I like the word malarkey, consarn it. It’s the bee’s knees. Sure, the youngsters might say, “OK, Boomer” on hearing Joe Biden utter the word, but if you think he’s all wet for using it, you can take your phonus bolonus and tell it to Sweeney.
Joe Biden has never really been my cup of tea. There’s always seemed like a bit of flimflam behind that gigglemug of his. And for a guy who uses the word malarkey more than any politician since the 19th century — and has now emblazoned the slogan “no malarkey” on his campaign bus — he’s peddled a lot of it over the years. But he remains popular among a lot of Democrats for the same reason people like the word malarkey: nostalgia, which can be a powerful force in an election.
While I’m prone to nostalgia myself, I’m fairly immune to Biden nostalgia. And so are the hep cats of Twitter and Instagram who have an outsized role in the Democratic primary process. Most of the Twitterati weren’t even twinkles in their father’s eye when Biden first ran for the Senate, and it’s no surprise they don’t get his appeal.
But if Donald Trump taught us anything, it should be that the opinions of smarty pants don’t amount to a hill of beans compared with the opinions of voters. Trump’s “Make America Great Again” campaign was soaked with balderdash. He promised to balance the budget, cut taxes, spend wildly and save money in the process. He promised to fix the economy by putting China in its place and bringing back manufacturing. For nostalgic Republican voters, though, Trump’s vision evoked just the sort of mythical past they aspired to inhabit one day. And it was a plus that Trump caused the self-righteous press to huff and puff their outrage as they declared him incapable of victory.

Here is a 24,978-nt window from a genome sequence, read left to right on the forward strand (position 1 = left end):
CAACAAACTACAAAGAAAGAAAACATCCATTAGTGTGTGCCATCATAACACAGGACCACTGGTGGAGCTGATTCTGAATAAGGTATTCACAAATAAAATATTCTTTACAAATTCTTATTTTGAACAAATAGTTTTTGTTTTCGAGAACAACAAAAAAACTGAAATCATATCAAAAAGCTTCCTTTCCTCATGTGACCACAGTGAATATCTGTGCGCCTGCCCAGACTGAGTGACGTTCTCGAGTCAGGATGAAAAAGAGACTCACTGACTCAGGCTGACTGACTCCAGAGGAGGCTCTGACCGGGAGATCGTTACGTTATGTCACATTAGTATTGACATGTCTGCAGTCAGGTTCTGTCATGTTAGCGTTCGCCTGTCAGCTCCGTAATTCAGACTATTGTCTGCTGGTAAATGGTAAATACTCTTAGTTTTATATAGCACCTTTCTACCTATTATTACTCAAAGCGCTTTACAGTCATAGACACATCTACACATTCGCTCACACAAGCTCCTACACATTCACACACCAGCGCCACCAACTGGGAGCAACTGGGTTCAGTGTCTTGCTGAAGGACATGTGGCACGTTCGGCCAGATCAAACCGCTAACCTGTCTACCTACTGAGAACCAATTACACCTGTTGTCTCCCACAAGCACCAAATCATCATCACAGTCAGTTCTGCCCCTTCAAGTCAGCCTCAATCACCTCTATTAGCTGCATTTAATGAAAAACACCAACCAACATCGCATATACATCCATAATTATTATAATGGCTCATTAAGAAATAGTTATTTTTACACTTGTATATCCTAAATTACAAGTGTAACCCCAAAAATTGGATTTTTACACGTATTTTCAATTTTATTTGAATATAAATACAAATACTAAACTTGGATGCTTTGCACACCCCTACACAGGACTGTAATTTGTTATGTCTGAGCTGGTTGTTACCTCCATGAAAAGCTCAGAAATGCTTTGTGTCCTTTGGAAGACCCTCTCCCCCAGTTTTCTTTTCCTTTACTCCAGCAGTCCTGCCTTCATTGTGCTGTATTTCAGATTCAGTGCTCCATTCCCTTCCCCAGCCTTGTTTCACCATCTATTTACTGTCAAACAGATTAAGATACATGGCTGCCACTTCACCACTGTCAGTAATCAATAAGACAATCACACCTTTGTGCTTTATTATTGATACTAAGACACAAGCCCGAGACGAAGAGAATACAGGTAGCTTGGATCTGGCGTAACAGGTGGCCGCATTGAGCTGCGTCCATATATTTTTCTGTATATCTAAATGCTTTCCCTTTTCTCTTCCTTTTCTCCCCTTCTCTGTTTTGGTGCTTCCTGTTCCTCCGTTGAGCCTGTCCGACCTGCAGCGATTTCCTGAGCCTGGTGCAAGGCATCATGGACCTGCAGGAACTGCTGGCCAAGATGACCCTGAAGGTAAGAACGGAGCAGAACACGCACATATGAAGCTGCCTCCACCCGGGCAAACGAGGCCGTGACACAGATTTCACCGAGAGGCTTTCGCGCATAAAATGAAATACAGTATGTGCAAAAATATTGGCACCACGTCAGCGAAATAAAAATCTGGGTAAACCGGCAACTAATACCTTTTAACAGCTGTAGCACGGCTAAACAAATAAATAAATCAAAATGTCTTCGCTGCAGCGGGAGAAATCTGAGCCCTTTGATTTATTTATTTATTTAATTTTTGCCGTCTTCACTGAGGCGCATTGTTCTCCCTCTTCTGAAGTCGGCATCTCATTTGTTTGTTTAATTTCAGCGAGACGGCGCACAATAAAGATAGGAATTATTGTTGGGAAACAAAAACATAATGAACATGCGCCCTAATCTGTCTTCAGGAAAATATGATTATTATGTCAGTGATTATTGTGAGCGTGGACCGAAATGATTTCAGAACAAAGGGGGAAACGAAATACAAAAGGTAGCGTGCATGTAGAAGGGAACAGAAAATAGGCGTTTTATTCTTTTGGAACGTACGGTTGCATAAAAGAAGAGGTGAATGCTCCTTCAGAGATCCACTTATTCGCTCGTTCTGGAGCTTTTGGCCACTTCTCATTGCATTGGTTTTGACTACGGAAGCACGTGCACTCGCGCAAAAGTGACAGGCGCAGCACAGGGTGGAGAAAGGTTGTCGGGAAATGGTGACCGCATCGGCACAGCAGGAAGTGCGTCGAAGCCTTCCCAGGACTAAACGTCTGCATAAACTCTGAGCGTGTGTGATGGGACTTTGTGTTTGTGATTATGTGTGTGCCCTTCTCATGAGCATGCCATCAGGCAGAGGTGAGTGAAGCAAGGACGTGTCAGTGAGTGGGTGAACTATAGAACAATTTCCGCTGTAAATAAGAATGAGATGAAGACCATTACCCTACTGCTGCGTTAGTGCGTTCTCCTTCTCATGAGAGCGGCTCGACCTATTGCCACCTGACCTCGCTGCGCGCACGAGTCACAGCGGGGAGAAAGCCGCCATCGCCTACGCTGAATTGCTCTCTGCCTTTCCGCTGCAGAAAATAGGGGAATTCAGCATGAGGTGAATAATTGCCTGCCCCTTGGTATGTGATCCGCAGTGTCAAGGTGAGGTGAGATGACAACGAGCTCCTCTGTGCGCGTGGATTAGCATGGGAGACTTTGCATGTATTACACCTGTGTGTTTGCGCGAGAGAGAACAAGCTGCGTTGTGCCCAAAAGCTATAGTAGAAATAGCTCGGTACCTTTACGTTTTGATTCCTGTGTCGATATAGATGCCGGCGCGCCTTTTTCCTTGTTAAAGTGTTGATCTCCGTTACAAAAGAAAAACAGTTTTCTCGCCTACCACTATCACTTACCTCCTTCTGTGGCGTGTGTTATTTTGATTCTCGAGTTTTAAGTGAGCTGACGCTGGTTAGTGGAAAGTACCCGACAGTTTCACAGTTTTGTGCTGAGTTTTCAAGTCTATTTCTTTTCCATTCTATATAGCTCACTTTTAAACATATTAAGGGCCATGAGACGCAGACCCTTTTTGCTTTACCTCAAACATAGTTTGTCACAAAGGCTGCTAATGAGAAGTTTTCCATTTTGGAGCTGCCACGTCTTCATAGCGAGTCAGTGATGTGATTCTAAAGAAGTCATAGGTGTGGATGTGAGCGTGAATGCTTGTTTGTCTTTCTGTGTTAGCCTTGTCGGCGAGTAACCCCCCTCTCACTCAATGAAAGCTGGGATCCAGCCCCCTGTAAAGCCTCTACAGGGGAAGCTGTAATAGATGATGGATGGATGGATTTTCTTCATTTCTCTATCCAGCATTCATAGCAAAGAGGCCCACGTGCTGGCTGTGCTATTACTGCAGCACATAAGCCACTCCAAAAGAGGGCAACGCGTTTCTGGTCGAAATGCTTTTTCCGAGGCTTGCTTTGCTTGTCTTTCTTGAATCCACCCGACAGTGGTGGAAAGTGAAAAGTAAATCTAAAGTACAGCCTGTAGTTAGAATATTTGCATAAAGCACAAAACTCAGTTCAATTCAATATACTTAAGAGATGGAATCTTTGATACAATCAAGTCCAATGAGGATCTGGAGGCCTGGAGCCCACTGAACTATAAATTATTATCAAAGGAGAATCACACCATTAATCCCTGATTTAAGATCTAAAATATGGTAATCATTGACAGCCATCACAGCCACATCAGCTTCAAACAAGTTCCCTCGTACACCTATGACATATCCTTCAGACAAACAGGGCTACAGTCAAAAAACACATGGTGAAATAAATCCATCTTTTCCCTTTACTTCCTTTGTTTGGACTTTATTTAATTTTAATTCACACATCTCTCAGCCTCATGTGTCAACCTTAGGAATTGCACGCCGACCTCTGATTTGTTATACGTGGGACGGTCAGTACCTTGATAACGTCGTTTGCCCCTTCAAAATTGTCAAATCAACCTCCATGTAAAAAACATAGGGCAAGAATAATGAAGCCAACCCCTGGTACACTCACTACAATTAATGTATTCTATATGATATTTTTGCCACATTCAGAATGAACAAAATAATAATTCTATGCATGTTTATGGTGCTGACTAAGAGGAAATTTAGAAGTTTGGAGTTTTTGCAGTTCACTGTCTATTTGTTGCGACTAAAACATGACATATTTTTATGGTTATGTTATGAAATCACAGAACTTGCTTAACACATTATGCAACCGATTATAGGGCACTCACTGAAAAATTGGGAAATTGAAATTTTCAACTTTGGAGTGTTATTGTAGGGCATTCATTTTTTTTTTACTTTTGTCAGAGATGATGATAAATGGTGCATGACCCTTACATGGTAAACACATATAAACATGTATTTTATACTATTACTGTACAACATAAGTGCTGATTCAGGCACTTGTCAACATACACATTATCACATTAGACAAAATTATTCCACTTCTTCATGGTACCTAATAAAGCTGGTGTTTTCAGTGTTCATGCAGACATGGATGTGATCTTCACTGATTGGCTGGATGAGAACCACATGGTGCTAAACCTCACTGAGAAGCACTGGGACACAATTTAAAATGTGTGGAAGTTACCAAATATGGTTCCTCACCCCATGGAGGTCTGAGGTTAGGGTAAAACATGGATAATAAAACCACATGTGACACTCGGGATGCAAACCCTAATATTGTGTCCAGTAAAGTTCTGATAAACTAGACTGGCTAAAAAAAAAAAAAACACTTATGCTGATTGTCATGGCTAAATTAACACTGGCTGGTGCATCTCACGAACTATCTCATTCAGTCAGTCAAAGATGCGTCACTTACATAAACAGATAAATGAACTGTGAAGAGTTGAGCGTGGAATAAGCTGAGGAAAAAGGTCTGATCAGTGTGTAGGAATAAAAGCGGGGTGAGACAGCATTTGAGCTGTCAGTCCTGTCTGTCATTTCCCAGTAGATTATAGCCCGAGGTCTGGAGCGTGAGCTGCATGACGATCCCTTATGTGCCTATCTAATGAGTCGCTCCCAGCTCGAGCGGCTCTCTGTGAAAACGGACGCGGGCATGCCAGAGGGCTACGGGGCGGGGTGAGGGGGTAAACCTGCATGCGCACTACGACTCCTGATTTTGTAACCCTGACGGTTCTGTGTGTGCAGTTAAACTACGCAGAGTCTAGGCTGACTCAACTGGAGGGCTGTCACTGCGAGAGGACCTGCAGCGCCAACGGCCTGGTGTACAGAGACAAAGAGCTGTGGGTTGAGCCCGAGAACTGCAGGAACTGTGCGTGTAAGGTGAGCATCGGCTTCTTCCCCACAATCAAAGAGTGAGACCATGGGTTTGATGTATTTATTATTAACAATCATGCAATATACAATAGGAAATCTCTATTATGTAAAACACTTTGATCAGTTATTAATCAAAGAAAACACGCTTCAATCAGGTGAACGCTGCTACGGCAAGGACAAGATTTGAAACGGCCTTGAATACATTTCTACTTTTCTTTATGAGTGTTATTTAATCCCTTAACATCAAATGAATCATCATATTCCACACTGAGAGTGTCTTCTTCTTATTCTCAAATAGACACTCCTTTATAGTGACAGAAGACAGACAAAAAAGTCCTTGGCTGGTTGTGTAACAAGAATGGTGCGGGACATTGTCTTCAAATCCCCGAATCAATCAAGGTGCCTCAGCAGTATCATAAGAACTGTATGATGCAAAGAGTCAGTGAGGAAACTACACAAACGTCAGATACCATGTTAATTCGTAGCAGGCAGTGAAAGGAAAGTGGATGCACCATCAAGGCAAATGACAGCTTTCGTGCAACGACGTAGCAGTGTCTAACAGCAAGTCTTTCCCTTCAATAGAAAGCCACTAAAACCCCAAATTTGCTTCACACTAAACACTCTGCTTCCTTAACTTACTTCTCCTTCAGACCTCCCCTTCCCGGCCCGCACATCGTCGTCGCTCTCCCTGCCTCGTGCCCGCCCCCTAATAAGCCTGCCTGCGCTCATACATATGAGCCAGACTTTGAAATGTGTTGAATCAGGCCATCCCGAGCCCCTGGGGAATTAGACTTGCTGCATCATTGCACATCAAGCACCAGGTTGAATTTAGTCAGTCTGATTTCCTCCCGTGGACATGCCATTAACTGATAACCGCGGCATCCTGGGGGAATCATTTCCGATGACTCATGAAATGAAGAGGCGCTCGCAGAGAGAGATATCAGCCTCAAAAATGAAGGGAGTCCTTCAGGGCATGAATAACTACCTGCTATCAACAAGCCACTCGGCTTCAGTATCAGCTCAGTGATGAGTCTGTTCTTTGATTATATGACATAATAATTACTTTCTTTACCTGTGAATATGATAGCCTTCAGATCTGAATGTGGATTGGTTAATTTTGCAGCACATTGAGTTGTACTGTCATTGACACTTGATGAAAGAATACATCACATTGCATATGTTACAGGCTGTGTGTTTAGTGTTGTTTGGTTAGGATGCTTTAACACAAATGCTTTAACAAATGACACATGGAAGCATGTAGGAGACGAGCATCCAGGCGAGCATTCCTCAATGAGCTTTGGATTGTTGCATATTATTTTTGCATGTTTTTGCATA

Biden benefits from a similar dynamic. The handicappers keep fitting him for a pine overcoat, but the voters haven’t gotten the memo.
As Bloomberg columnist Ramesh Ponnuru writes, “The only thing Joe Biden has had going for him in this race is Democratic primary voters.” He’s flubbed debates and failed to convince wealthy members of his party to open their wallets. But despite a barrage of negative press, he remains popular with a lot of voters, particularly older ones.
Nostalgia is Biden’s trump card. For some voters, it’s not nostalgia for the good old days of the 1950s or the 1920s, but for the Obama years — which is why Biden mentions him like a verbal punctuation mark. But he also appeals to a deeper nostalgia.
For moderate voters who nonetheless think things have gone haywire under Trump, Biden represents a kind of return to normalcy, to a time when partisan politics weren’t quite as lethal. He may be as prone to malapropisms and misstatements as Trump, but his folksy fumbling is a known quantity, a relic from a more predictable time.
But he’s also reassuring to Democratic voters who still think they’re good liberals in the tradition of FDR, Johnson and Clinton, and who honestly think their party is veering off the rails. They’re the voters who aren’t interested in who’s tweeting what or what’s trending in search engines, and there are a lot of them. A recent pre-obituary of the Kamala Harris campaign in the New York Times noted that many of the younger members of her team thought Twitter was the best place to figure out what voters really care about.
This doesn’t mean everything is copacetic for Biden. But he’s doing better than the wiseacres seem to think. He’s up 10 points over the field nationally, nine in Nevada and 19 in South Carolina. In New Hampshire and Iowa he’s slipped considerably and is now running in fourth place. But it’s still easy to imagine he could win or pull off a close second. Bill Clinton came in second in New Hampshire and, thanks to his gift for tooting his own horn, was dubbed “the comeback kid.”
If Hoosier moppet Pete Buttigieg wins in Iowa and Sen. Elizabeth Warren wins in New Hampshire as a “favorite daughter” from neighboring Massachusetts, that wouldn’t be ideal for Biden. But if he were to come in second in both places, which doesn’t seem unlikely, he could still be rolling in clover, and that’s no malarkey.